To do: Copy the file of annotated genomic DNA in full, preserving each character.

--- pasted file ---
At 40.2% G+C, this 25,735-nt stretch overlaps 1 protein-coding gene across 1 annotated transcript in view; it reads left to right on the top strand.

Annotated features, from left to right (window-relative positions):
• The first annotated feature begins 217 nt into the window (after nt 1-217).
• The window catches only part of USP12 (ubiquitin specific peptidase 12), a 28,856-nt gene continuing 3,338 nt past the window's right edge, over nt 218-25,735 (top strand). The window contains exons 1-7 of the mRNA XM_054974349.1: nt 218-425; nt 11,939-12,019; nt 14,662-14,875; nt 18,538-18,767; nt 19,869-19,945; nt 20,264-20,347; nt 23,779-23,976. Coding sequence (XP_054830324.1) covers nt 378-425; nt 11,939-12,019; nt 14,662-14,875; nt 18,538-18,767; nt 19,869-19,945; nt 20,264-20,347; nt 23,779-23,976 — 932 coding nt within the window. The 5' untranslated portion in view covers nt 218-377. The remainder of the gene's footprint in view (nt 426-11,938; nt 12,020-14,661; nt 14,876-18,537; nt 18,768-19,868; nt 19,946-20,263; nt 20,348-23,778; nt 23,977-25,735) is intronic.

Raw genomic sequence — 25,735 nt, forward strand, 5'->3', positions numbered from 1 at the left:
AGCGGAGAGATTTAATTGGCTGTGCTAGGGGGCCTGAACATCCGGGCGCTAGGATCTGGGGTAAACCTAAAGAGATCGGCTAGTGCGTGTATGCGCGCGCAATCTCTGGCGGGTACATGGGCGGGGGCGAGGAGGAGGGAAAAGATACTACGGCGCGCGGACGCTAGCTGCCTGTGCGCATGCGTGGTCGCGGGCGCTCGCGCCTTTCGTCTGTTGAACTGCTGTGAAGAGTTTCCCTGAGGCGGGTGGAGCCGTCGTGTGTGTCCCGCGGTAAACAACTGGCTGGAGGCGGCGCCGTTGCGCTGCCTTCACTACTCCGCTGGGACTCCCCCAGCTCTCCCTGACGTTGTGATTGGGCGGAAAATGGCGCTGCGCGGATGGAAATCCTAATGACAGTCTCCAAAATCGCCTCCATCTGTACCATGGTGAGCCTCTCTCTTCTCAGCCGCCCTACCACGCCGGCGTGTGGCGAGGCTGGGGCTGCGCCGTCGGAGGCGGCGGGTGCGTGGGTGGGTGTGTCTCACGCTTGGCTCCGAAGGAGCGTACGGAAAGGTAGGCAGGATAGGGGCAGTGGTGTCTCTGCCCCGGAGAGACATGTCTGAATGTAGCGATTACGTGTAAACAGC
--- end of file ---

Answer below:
At 40.2% G+C, this 25,735-nt stretch overlaps 1 protein-coding gene across 1 annotated transcript in view; it reads left to right on the top strand.

Annotated features, from left to right (window-relative positions):
• The first annotated feature begins 217 nt into the window (after nt 1-217).
• The window catches only part of USP12 (ubiquitin specific peptidase 12), a 28,856-nt gene continuing 3,338 nt past the window's right edge, over nt 218-25,735 (top strand). The window contains exons 1-7 of the mRNA XM_054974349.1: nt 218-425; nt 11,939-12,019; nt 14,662-14,875; nt 18,538-18,767; nt 19,869-19,945; nt 20,264-20,347; nt 23,779-23,976. Coding sequence (XP_054830324.1) covers nt 378-425; nt 11,939-12,019; nt 14,662-14,875; nt 18,538-18,767; nt 19,869-19,945; nt 20,264-20,347; nt 23,779-23,976 — 932 coding nt within the window. The 5' untranslated portion in view covers nt 218-377. The remainder of the gene's footprint in view (nt 426-11,938; nt 12,020-14,661; nt 14,876-18,537; nt 18,768-19,868; nt 19,946-20,263; nt 20,348-23,778; nt 23,977-25,735) is intronic.

Raw genomic sequence — 25,735 nt, forward strand, 5'->3', positions numbered from 1 at the left:
AGCGGAGAGATTTAATTGGCTGTGCTAGGGGGCCTGAACATCCGGGCGCTAGGATCTGGGGTAAACCTAAAGAGATCGGCTAGTGCGTGTATGCGCGCGCAATCTCTGGCGGGTACATGGGCGGGGGCGAGGAGGAGGGAAAAGATACTACGGCGCGCGGACGCTAGCTGCCTGTGCGCATGCGTGGTCGCGGGCGCTCGCGCCTTTCGTCTGTTGAACTGCTGTGAAGAGTTTCCCTGAGGCGGGTGGAGCCGTCGTGTGTGTCCCGCGGTAAACAACTGGCTGGAGGCGGCGCCGTTGCGCTGCCTTCACTACTCCGCTGGGACTCCCCCAGCTCTCCCTGACGTTGTGATTGGGCGGAAAATGGCGCTGCGCGGATGGAAATCCTAATGACAGTCTCCAAAATCGCCTCCATCTGTACCATGGTGAGCCTCTCTCTTCTCAGCCGCCCTACCACGCCGGCGTGTGGCGAGGCTGGGGCTGCGCCGTCGGAGGCGGCGGGTGCGTGGGTGGGTGTGTCTCACGCTTGGCTCCGAAGGAGCGTACGGAAAGGTAGGCAGGATAGGGGCAGTGGTGTCTCTGCCCCGGAGAGACATGTCTGAATGTAGCGATTACGTGTAAACAGC